I've just come back from a two-day trip to Lille in northern France. Apart from doing a bit of sightseeing, which on previous trips I'd not had the opportunity to do, I was there to eat some of the local specialities and buy foodie treats to bring home.
When I lived in Paris, Parisian Boy and I would make the trip north every September for the famous Braderie de Lille, staying with friends and wandering the streets over the weekend to browse and maybe buy. The 1st of September is also the start of the mussel season - all the brasseries spill out onto the streets with extra tables and everyone tucks into moules frites, washed down with some of Lille's fabulous range of locally brewed beers.
I skipped the moules this time, as I was keen to sample different dishes. Here's a snapshot of some of the things that pleased my palate.
maroilles. It is briefly baked at a very high temperature so the cheese melts and forms a crisp crust. It's on menus everywhere as a starter and often sold in slices as a snack.
pain d'epices, which is produced in Lille as well as other big cities.
Les delices de Quinquin - three different tarts (flamande, made from apples and cinnamon, sucré, with a sugary, syrupy topping, and chicory, which shouldn't work but did, the bitter chicory complementing the sweeter base perfectly) and chicory ice cream, dense and bitter-sweet and utterly moreish. Le petit Quinquin is a cute little statue in the centre of the city, in case you're wondering.
That blow-out three-course meal, washed down with a pichon of house red and finished off with a balloon of Armagnac, was enjoyed at Aux Moules, my favourite brasserie in the city. Its speciality is mussels, of course, but there are plenty of other local dishes on its extensive menu. I was too squeamish to try Lille's famous potjevleesch - a mishmash of chicken, rabbit, belly pork and veal set in a thick jelly - because I don't like aspic, but it truly is a unique dish for this region.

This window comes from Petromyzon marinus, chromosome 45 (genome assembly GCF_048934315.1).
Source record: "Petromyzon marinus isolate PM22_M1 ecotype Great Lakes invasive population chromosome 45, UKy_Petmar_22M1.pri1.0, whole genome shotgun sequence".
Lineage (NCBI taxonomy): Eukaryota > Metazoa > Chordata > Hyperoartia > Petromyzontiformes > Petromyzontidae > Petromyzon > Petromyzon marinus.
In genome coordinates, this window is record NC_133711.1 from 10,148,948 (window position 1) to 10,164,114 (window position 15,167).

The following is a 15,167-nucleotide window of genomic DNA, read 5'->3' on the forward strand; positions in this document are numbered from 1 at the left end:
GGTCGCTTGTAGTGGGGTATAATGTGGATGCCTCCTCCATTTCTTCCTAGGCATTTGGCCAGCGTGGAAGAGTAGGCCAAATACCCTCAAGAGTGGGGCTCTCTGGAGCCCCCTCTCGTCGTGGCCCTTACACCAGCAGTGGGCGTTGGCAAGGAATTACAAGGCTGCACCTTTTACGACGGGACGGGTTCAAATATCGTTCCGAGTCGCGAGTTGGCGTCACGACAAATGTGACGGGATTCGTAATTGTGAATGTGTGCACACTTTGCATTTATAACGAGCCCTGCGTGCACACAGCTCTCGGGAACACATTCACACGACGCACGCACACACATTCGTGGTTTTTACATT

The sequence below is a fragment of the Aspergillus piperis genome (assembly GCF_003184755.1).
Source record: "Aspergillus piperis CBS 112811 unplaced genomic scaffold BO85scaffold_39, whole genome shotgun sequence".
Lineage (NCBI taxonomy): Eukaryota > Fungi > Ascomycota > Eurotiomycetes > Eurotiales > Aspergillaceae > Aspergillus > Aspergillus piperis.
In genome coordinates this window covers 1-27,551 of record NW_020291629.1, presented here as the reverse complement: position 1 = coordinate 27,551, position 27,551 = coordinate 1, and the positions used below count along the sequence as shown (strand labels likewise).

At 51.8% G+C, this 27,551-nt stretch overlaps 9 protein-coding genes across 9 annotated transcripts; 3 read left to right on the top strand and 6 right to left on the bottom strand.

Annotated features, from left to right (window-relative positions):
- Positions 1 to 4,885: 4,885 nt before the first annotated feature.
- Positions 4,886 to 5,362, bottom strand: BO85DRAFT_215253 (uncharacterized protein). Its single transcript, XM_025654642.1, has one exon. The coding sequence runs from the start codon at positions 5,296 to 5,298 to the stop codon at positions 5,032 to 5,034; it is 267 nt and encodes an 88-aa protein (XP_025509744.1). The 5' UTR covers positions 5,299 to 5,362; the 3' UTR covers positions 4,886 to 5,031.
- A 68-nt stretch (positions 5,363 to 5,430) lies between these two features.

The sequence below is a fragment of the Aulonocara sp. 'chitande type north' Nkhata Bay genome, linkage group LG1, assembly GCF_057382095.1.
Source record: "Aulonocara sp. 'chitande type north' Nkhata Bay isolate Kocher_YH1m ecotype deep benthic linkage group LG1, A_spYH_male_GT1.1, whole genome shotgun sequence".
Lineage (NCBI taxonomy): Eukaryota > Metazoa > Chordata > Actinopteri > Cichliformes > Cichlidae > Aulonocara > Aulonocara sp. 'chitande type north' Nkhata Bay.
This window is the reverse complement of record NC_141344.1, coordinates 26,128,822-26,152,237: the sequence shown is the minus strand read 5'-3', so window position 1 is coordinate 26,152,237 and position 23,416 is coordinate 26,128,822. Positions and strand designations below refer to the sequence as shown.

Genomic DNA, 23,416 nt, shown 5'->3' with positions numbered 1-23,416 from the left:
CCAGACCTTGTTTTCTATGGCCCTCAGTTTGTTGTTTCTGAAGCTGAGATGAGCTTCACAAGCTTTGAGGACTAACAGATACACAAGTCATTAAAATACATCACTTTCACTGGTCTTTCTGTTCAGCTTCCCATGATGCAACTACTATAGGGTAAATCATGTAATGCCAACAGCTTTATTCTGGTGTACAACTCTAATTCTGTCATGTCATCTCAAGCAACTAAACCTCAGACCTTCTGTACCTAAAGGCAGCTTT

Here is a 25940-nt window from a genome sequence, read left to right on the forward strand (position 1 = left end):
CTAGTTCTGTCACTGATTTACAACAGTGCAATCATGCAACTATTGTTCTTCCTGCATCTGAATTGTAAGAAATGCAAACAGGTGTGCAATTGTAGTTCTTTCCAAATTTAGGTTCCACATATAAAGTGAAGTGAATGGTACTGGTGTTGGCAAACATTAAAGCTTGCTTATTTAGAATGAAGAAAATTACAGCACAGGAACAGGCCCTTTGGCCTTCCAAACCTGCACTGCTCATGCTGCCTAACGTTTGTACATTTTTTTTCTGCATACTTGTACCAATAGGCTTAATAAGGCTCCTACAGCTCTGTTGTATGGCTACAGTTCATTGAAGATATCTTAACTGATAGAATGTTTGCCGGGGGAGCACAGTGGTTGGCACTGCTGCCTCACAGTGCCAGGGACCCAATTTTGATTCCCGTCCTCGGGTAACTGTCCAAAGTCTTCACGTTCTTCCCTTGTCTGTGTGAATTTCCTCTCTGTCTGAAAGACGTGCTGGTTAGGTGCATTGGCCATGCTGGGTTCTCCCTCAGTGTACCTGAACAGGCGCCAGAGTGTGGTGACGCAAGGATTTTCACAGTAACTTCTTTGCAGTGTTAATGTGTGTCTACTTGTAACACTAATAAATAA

tartiflette is from Haute Savoie, but this version uses the local cheese again. Underneath the crispy top layer of melted maroilles was a creamy blend of soft, sliced potatoes, lardons and creme fraiche.
Of course, there were other delights - piping-hot fresh waffles slathered in melted chocolate bought from street kiosks, baked chicory (this vegetable pops up everywhere in the local cuisine) and I also sampled a little waterzooi. I heard of a shop specialising in homemade ice cream, but didn't have time to find it - a shame as I was keen to sample their beetroot ice cream.
As well as the eating, there was the buying - a supermarket raid netted me a large bottle of raspberry vinegar, mustards (Dijon and tarragon), a large saucisson fumée and a big tub of dried ceps, which was a bargain at around £1.50.
Not local at all but a bargain for a fiver - a Vacherin Mont d'Or. Well, it would have been rude not to...